Difference between FSSP Priests and Diocesan Priests?


#1

Correct me if I am wrong but the only difference is FSSP Priests
[LIST]
*]Dont need a college degree
*]Don
t report to a Bishop
*]Only say the Latin Mass
[/LIST]
Right?


#2

Never heard of a FSSP priest. Can you fill me in?


#3

1- I would be surprised if they did not require a college degree.
2- They do report to a bishop; however I am not sure that their superior general is a bishop.
3- Their charisma is the EF of the Mass but they are not precluded from celebrating the OF when necessary. Both the EF and the OF can be celebrated in Latin.


#4

[quote="Zundrah, post:2, topic:274413"]
Never heard of a FSSP priest. Can you fill me in?

[/quote]

I was wondering too and found this website.
fssp.org/en/chiffres.htm


#5

Building on number 2 above, all priests have an Ordinary who is their superior, no matter who they are.

For religious/societies, their ordinary is the Superior General of the FSSP. When it comes to celebrating Mass in any form in public they require faculties from the Diocesan Bishop. The Bishop has authority over any public worship in his diocese.


#6

FSSP (Fraternitas Sacerdotalis Sancti Petri) or Priestly Fraternity of St. Peter is a clerical society with pontifical rights.

They function just like any other religious order (Jesuits, MSC, SVD, etc). Members are limited to those who have received Holy Orders although they also confraternity for lay members.

They also have similar vow of obedience to local ordinary and superior as like other religious order. The only difference is members take oath to the fraternity.

In terms of education, FSSP runs 2 seminarians in Europe and USA so I doubt the claim that members do not have to have a degree.

As Latin rite clergies, they have the same right and obligation as other clergies. They can either pray the liturgy in Latin or the vernacular language wherever they are. Of course according to their spirituality, they say the liturgy in accordance to the 1962 liturgical books, which most of us know as Tridentine mass.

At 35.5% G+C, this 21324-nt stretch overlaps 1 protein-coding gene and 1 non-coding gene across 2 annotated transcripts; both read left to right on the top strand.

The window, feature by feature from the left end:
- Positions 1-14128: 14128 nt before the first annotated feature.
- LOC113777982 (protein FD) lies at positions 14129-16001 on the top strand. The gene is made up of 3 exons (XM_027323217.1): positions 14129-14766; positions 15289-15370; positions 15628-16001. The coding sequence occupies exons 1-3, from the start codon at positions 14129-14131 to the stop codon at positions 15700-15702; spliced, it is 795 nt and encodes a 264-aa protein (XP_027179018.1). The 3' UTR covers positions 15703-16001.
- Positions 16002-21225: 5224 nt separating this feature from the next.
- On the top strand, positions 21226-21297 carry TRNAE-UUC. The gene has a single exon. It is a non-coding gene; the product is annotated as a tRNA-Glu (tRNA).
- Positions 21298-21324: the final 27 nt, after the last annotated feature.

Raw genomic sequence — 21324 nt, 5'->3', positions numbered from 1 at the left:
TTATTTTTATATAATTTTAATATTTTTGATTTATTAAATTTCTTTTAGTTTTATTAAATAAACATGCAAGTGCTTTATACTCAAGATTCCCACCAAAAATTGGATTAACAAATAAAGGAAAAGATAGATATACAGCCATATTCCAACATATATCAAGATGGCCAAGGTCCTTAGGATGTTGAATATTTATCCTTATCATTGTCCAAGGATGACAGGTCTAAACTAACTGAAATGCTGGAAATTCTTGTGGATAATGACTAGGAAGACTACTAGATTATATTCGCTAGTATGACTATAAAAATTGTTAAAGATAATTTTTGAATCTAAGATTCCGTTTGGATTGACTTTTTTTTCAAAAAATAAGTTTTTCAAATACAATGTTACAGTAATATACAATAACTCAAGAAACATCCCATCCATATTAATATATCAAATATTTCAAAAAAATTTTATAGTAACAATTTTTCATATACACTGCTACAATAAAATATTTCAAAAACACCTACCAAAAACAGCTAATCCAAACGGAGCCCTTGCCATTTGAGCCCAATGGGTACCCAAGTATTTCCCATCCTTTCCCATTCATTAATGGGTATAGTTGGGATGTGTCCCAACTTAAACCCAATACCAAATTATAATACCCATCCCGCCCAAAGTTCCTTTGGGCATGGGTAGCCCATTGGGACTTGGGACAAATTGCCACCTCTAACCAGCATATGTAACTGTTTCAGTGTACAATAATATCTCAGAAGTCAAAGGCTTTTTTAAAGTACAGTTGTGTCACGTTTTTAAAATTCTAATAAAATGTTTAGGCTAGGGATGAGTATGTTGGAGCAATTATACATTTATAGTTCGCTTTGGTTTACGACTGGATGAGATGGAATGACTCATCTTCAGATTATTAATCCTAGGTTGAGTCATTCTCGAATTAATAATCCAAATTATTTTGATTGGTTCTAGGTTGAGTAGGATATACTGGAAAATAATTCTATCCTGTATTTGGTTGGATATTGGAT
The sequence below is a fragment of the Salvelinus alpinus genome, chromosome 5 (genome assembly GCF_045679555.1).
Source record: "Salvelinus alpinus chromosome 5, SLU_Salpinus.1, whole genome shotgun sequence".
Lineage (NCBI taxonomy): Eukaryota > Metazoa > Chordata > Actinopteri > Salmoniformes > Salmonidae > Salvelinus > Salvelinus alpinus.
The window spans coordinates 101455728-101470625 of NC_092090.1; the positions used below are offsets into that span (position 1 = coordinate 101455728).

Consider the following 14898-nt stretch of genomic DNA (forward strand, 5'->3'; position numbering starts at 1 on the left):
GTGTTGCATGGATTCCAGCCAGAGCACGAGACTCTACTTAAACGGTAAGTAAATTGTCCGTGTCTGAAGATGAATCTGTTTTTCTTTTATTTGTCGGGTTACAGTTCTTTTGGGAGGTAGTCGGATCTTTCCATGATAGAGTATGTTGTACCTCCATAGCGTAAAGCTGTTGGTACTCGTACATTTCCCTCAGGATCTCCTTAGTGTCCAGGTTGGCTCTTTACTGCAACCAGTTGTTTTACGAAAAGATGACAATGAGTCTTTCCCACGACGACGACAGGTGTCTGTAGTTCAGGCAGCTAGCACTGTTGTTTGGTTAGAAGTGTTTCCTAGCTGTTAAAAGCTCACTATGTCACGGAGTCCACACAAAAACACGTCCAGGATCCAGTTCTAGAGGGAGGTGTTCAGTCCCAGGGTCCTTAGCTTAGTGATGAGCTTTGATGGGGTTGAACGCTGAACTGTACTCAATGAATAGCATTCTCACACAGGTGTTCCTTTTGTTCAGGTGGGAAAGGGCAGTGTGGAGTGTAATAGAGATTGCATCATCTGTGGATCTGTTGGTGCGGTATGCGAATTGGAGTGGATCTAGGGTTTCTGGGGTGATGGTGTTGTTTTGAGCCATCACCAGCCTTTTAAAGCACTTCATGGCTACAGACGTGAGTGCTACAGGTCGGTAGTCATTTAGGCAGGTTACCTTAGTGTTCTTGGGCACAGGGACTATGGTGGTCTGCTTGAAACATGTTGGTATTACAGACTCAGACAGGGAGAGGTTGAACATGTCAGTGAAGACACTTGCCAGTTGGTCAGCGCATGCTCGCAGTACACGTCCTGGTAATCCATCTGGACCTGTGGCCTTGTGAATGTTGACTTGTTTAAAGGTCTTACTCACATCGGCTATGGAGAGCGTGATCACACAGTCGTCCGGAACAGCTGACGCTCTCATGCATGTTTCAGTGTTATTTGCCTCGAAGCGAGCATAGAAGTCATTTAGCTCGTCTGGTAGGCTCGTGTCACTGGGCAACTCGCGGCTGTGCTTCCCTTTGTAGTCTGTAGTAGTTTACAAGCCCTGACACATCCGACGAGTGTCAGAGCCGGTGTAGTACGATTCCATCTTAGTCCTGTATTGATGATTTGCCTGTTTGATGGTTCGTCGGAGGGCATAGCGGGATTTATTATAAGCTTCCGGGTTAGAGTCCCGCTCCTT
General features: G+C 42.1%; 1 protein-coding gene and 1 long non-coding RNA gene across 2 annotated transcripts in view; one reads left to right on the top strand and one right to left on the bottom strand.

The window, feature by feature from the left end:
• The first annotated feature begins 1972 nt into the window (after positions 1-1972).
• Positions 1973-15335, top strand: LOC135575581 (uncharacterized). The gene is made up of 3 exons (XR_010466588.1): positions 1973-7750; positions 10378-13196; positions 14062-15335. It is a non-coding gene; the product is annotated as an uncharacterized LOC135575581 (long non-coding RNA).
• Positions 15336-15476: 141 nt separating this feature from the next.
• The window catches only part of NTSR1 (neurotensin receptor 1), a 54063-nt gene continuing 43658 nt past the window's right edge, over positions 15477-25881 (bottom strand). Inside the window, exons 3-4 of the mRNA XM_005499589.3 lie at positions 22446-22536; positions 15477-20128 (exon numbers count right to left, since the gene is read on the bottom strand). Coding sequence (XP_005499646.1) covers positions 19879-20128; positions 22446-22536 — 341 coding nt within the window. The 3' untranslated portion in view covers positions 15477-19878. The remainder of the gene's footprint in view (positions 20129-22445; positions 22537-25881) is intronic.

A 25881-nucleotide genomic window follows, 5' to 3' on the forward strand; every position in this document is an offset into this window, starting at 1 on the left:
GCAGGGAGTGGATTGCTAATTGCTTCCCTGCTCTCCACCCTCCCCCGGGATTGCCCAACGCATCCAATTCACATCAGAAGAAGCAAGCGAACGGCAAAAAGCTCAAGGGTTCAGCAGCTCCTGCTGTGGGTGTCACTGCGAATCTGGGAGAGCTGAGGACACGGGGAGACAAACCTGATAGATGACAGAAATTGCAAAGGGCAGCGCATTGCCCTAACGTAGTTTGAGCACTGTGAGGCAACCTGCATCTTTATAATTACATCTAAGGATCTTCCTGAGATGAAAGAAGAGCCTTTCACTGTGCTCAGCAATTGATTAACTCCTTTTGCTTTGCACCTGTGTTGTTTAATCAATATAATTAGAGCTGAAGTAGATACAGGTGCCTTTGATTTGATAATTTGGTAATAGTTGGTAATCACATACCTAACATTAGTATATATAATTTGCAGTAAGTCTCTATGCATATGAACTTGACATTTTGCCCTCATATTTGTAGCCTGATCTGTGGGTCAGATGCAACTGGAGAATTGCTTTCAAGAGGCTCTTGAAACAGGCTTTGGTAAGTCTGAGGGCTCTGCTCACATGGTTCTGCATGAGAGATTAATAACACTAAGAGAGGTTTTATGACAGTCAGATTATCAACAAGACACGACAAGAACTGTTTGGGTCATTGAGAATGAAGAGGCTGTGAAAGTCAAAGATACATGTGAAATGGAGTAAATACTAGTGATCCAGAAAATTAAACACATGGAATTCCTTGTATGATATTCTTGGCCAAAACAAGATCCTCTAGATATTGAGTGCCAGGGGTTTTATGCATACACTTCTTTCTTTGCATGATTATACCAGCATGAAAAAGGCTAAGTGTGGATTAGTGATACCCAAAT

Hope this helps.


#7

One of our priests has his Master’s degree in History, and the other has an advanced degree in biochemistry. Plus all FSSP priests are graduates of a 7-year Seminary program in addition to their non-clerical studies. From the experience I’ve seen, the FSSP priests I have ran across have all been very educated.

And our priests work with and report to the Bishop, but they are technically under the superior of their order for the US, from what I understand.


#8

[quote="MACHIU, post:6, topic:274413"]

They function just like any other religious order (Jesuits, MSC, SVD, etc).

[/quote]

FSSP priests do function in similar ways but just for purposes of clarification, they are not consecrated religious. So, while they do take an oath to their fraternity, they do not take solemn vows such as Jesuits, Franciscans, Dominicans, Benedictines, etc.

As an FYI, I'm not saying that you thought they were religious or that you were confused. Rather, I just wanted to make that others don't misinterpret your statements. :)


#9

fssp.com/press/vocations/

They do not require a college degree.


#10

[quote="Brockman138, post:9, topic:274413"]
fssp.com/press/vocations/

They do not require a college degree.

[/quote]

Because you would essentially be going to college for 7 years while in seminary.


#11

I don’t know about the seminary in Europe, but, the one in Nebraska is not accredited and does not confer a recognized degree according to the transitional deacon I asked this question of a week ago. He goes back to Nebraska in May for ordination.

They do 7 years of formation, including philosophy. They also act as a community and do all the chores to keep the place running.

The whole diocesan/secular/religious/etc thing is complex, I’ll let someone else handle that.

They are secular priests though, not religious, unless I’m mistaken.


#12

[quote="Daralharb, post:11, topic:274413"]

They are secular priests though, not religious, unless I'm mistaken.

[/quote]

Nope, you are correct!

Peace,


#13

Thanks for clarifying Jason :thumbsup:

You are correct. As clarified by Jason, FSSP is not a religious. It is a Fraternity (as in ‘college frat house’). So it is a membership based organisation. Members took oath, not vows to the charter of FSSP.

God Bless


#14

[quote="dmelosi, post:4, topic:274413"]
I was wondering too and found this website.
fssp.org/en/chiffres.htm

[/quote]

Nice. Thanks for sharing.


#15

[quote="Brockman138, post:1, topic:274413"]
Correct me if I am wrong but the only difference is FSSP Priests
[LIST]
*]Dont need a college degree
*]Don
t report to a Bishop
*]Only say the Latin Mass
[/LIST]
Right?

[/quote]

Most dioceses will take you without a college degree but then you will do the college degree while living in the seminary.

Priests need to have a two-year formation in Philosophy (which the college degree gets you for diocesan priests but the FSSP do it intense over just two years and hence don't get a college degree) followed by a full 4 year degree in theology (in many places this is a B.Th. but for US diocesan seminarians it is a M.Div. and you need a Bachelors degree before taking any Masters degree) (some places [Rome, for example] manage to do the B.Th. instense in 3 years but then you have 17-20 hours of classes every semester rather than 12-15).

Someone said that the FSSP seminary is not accredited. It needs to be accredited by the Church for them to be ordaining men but accreditation by the state, although ideal, is not required for ordination.


#16

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